NASIR: And so, the basis for that is basically they take the 40th percentile of weekly earnings of full-time salaried workers in the lowest-wage census region – which currently happens to be the south. And so, the idea is they take – just to kind of rephrase that a little bit – they take the lowest-wage region of the country – which happens to be the south – and then take the 40th percentile of that – meaning 40 percent of the people make less than that amount and 60 percent of the people make more than that amount. And so, that number is going to change every three years.
MATT: Yeah, I have to confess, I think this is the first math error I’ve made on the podcast. Episode 270 recorded down. I said less than double. It actually is more than double. I don’t know what I was thinking on that one.
NASIR: Oh, man, that’s embarrassing, actually. Wow. I don’t even know what to say.
NASIR: I feel bad for you.
MATT: Enough of the numbers. Enough of the math here. 47,476 – substantial jump up from what it used to be and this is federal, of course. In California, it’s double what the minimum wage is, I believe. 41,600, yeah.
NASIR: I think we talked about this last year, too. Even in California – which, by the way, not all states have a minimum wage for their exempt workers like California does but it’s a hard and fast rule in California – this minimum wage, so-called minimum wage is even beating out California right off the bat.
MATT: Yeah, for now. Of course, when the minimum wage is going to incrementally get bumped up.
NASIR: Oh, that’s true.
MATT: Well, depending on what the federal number gets changed to in three years for the salary limit, it’s possible that California might exceed it by that time. But, at least for now, yeah, this is higher than what California is which doesn’t happen too often.
NASIR: It looks like they might be chasing each other a little bit on that price.
So, here’s a deal. We’re calling it a minimum wage for exempt workers but remember this only really applies to you as employers if your workers are working overtime.
NASIR: Now, if they are working overtime, then this is definitely going to affect you. But there are ways to actually make some adjustments – some may be easier or harder than others – but we can talk a little bit about some of your options.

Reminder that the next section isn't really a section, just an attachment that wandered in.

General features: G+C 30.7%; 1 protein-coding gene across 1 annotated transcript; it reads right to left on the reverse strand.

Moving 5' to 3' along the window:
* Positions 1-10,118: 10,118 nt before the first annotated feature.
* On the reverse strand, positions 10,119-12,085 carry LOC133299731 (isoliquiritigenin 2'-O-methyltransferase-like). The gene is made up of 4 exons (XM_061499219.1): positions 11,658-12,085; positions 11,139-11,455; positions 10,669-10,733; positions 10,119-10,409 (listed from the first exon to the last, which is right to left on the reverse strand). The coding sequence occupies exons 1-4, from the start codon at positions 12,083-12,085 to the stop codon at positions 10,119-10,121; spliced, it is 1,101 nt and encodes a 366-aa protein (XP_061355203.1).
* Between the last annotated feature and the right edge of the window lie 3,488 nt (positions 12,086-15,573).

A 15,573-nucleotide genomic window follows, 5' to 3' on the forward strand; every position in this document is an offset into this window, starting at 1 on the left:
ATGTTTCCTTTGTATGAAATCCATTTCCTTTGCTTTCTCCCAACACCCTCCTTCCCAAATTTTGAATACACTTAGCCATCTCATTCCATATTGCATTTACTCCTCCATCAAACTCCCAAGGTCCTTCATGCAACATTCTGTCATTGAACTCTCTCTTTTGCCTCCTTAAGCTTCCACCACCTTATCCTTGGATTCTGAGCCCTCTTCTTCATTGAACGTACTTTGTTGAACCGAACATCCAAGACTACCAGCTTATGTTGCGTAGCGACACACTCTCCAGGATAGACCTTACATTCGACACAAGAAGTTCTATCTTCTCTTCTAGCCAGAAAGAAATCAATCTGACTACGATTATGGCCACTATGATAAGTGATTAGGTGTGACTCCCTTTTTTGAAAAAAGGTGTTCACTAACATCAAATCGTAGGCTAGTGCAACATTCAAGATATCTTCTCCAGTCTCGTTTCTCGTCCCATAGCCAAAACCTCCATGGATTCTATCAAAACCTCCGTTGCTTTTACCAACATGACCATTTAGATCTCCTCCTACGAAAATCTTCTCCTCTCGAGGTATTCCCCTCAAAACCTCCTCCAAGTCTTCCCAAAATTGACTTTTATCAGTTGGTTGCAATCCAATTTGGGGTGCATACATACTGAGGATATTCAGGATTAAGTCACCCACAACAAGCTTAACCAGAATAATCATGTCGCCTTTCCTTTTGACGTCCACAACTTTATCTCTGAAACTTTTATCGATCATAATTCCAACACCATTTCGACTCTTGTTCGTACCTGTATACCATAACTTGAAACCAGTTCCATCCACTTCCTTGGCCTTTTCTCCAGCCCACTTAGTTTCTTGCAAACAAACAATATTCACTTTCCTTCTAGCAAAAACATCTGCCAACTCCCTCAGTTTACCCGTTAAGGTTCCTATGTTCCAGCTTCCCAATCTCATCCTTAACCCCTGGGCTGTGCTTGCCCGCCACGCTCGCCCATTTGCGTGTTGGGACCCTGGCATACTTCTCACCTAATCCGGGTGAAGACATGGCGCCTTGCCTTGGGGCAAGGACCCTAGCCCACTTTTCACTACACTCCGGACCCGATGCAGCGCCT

MATT: Yeah. I mean, the options, I’ve thought about this a little bit. I’ve thought through some different options and kind of what I think would make the most sense. So, let’s just go through some of them.
So, option one would just be if you have… The setup is always going to be the same – well, not always – you have someone who, in this case, makes under the threshold amount but they’re kind of close to it – or maybe they’re not that close. You know, option one would be you could give them a raise. Let’s say they’re making 45,000 a year, you can bump it up to that 47,476 and then they’ll be exempt at that time. That’s kind of option one. I think that makes the most sense.
NASIR: When it’s close, right?
MATT: Yeah, when they’re close, and I know we’ve had clients that have done that in the past.
NASIR: I would say a couple of caveats to that is, if that employee is not working overtime anyway, then it’s kind of a non-issue.
NASIR: Or if they are working overtime, then it’s just a math problem. But keep in mind that I wouldn’t structure your salary so that it is 47,476. I would give a little bit of wiggle room there. I haven’t looked into how they calculate that but it does seem like they look at a per week structure and what if mid-year you change and I’m sure that’s okay but I’m not familiar how they calculate it but bottom-line is I would give yourself a little wiggle room just in case.